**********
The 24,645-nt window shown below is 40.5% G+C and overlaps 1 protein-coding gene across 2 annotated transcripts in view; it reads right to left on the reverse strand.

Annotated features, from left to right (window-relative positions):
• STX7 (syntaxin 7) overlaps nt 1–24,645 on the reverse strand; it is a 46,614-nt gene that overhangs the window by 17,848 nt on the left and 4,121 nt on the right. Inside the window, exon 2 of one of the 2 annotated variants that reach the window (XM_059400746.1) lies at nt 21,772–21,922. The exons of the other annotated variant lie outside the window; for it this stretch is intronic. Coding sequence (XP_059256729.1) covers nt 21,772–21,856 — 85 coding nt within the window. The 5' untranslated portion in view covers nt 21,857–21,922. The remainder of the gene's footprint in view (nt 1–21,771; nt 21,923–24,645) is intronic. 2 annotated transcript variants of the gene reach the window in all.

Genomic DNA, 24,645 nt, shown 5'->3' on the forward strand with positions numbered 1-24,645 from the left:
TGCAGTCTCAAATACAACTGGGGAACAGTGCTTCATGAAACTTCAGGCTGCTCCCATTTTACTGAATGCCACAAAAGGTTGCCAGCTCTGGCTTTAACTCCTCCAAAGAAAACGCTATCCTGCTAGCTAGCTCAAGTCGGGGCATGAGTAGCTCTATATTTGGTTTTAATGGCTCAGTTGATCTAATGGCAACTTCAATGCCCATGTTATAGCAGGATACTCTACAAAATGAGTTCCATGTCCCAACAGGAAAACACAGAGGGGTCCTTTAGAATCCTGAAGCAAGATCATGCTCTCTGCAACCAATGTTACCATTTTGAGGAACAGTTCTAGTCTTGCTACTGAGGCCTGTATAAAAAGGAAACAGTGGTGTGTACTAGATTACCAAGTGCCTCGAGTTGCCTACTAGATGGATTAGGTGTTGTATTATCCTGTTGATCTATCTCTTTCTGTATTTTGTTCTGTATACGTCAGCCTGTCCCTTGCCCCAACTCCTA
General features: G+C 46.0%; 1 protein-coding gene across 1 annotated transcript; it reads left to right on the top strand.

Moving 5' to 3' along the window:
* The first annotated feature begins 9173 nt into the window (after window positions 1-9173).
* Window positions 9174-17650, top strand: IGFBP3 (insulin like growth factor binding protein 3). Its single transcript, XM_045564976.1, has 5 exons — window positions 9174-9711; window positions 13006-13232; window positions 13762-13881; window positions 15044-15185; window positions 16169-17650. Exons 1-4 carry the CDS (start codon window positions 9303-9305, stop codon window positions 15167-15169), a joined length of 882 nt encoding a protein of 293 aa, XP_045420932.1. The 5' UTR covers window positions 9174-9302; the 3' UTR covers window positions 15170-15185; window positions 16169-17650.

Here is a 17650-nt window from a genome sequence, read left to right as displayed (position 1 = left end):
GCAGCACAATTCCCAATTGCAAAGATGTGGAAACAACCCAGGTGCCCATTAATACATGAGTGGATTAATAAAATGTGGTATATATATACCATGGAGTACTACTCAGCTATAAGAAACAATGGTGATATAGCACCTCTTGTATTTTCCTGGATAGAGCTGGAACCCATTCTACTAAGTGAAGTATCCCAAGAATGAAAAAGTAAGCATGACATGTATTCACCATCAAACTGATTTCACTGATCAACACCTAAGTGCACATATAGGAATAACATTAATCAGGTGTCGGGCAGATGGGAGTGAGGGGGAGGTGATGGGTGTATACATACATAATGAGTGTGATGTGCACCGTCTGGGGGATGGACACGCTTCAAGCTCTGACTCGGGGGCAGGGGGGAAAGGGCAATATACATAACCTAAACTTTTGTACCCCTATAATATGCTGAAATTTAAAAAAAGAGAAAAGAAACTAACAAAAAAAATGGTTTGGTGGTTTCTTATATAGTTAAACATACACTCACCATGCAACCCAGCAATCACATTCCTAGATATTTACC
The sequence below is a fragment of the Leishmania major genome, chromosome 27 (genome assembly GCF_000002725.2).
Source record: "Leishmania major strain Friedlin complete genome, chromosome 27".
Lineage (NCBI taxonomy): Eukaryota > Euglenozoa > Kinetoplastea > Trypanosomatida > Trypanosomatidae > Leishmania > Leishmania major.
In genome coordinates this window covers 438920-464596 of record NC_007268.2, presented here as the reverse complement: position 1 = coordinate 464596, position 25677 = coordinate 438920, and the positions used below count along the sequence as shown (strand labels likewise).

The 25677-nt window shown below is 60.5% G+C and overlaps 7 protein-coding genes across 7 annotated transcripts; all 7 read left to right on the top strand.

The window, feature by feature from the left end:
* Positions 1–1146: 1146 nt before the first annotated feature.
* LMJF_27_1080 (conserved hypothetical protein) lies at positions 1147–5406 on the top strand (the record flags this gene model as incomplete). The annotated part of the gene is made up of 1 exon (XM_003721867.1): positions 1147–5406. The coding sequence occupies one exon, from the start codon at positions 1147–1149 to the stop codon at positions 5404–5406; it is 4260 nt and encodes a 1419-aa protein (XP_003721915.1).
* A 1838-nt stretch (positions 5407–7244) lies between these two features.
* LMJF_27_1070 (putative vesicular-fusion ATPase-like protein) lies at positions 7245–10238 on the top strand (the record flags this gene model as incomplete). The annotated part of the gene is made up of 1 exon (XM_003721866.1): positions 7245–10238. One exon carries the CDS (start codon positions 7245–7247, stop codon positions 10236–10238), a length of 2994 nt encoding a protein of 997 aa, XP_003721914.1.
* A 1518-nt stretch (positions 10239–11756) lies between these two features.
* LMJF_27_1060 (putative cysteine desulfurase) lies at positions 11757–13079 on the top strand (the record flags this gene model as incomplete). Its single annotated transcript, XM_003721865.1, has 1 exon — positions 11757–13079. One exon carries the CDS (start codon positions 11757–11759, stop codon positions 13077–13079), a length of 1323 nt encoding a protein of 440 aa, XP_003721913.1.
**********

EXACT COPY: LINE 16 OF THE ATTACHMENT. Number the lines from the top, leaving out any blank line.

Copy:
The 25677-nt window shown below is 60.5% G+C and overlaps 7 protein-coding genes across 7 annotated transcripts; all 7 read left to right on the top strand.